Each movement is structured around a significant interval, from ninths to seventh to unions and fourths. This is a work that exemplifies 21st-century composition.

Best Violin Players

There are hundreds of incredible violin players, and every student and teacher has their personal favorites.

A violinist playing a violin

Here are a few that I particularly love:

Itzhak Perlman

The Israeli-American violinist Itzhak Perlman is one of the most decorated classical musicians of all time and an extraordinary performer and teacher. He has recorded a staggering amount of repertoire and has played concerts around the world with almost every major orchestra.


The Japanese-American violinist Midori skyrocketed to international fame as a child prodigy and has been performing and teaching ever since. She is a vulnerable, creative, and beautiful artist, and I love her interpretations of almost everything she plays.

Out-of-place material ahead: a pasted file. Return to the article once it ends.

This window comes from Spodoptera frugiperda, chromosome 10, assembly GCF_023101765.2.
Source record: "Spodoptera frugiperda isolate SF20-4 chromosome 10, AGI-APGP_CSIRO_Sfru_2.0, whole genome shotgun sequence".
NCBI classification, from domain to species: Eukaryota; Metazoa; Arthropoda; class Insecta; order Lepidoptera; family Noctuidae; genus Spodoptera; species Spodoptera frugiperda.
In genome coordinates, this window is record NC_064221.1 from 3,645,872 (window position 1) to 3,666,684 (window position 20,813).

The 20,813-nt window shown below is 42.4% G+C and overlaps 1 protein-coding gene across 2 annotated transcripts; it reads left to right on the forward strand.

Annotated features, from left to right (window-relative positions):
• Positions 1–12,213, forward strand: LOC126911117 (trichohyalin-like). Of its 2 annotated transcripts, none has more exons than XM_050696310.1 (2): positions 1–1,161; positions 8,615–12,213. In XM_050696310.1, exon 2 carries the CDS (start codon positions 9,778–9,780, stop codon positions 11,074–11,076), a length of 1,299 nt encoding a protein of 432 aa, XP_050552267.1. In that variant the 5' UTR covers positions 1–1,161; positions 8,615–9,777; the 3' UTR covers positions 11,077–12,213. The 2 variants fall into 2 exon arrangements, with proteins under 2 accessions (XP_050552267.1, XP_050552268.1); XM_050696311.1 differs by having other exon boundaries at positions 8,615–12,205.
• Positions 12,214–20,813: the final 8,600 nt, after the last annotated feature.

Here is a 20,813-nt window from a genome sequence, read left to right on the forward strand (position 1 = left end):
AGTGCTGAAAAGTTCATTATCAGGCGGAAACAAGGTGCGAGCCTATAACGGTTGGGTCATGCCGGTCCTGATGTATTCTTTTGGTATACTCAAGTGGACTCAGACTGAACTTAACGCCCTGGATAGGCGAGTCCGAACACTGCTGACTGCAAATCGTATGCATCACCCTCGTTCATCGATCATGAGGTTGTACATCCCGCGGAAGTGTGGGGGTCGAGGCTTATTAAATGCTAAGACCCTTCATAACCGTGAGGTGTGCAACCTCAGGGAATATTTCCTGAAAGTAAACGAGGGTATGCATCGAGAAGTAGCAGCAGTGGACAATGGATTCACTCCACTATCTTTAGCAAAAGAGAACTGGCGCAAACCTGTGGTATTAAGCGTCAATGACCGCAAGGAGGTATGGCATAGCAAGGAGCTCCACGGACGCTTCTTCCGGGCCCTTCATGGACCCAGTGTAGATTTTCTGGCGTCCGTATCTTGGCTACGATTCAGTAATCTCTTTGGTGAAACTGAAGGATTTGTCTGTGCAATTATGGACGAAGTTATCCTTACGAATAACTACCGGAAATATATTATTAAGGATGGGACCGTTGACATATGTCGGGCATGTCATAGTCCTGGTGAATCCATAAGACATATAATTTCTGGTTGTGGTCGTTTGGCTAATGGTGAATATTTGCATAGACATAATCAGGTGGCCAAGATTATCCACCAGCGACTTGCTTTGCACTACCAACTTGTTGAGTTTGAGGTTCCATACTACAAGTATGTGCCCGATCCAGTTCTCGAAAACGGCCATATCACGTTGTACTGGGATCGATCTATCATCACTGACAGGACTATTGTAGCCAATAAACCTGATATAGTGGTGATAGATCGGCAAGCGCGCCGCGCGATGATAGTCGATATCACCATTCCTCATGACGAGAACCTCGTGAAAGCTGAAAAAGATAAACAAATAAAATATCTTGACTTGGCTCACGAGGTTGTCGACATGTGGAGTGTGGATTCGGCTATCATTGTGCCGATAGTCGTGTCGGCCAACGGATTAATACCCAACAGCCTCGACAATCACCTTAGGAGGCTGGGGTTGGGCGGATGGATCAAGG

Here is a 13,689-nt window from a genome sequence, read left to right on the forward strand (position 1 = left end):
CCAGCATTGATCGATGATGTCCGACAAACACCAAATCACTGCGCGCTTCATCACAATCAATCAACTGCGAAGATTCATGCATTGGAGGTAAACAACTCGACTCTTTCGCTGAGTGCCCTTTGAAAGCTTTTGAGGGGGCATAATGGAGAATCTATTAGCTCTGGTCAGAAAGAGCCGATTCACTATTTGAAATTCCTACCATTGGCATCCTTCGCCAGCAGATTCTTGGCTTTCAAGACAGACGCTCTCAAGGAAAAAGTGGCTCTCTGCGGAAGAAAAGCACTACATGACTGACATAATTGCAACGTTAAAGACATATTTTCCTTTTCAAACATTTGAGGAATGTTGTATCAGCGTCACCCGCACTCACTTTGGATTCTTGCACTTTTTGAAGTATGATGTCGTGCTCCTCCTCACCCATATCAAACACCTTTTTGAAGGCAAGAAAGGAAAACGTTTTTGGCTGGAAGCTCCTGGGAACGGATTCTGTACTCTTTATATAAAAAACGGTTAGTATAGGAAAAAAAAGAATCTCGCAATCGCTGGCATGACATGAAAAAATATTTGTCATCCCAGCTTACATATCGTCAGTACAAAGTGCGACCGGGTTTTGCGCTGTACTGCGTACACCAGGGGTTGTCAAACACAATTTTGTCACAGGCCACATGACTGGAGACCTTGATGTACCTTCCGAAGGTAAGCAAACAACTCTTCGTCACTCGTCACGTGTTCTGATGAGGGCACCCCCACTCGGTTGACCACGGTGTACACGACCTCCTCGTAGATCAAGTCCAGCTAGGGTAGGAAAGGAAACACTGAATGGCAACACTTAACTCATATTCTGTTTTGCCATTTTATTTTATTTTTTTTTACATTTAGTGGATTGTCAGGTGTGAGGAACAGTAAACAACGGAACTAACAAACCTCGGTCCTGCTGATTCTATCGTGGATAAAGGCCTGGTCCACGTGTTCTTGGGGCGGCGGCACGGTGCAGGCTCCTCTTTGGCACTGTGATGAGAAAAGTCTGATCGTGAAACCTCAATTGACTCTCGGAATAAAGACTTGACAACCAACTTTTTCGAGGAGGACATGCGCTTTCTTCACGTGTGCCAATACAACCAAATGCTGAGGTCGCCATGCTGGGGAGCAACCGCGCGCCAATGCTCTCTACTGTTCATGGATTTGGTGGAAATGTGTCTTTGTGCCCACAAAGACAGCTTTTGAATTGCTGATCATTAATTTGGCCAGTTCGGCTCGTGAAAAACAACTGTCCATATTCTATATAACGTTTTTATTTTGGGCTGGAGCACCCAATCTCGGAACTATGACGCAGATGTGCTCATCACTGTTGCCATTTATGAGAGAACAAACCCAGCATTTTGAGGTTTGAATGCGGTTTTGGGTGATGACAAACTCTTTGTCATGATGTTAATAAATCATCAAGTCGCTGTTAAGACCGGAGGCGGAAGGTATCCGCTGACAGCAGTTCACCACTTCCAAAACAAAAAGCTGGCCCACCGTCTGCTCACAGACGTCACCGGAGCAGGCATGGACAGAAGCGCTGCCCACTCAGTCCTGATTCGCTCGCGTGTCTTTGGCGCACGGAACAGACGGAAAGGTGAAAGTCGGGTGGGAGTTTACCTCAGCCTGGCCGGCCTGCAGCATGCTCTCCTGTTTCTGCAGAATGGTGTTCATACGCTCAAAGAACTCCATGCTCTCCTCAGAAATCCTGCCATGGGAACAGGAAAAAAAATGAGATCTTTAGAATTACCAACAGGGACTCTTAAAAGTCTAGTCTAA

Hilary Hahn

Hilary Hahn was admitted to the Curtis Institution of Music at just 10 years old and has since become one of the most celebrated violinists of all time. Her recording of Bach’s Sonatas and Partitas was one of the first albums of violin music that I can remember hearing. Her enthusiastic support of contemporary music has led to some of the most exciting compositions of the 21st century.

In Conclusion

There is a truly enormous amount of music written for the violin, and the extraordinary repertoire could never be contained in a list of this size. However, I hope that this guide has given you a comprehensive jumping-off point to begin your listening journey and inspired you to look further into the things that catch your ear and heart.

The violin is an incredible instrument with one of the most expensive emotional and technical ranges in classical music, and you can find almost any style of music for the instrument. I encourage you to investigate further and dive head first into this incredible body of work!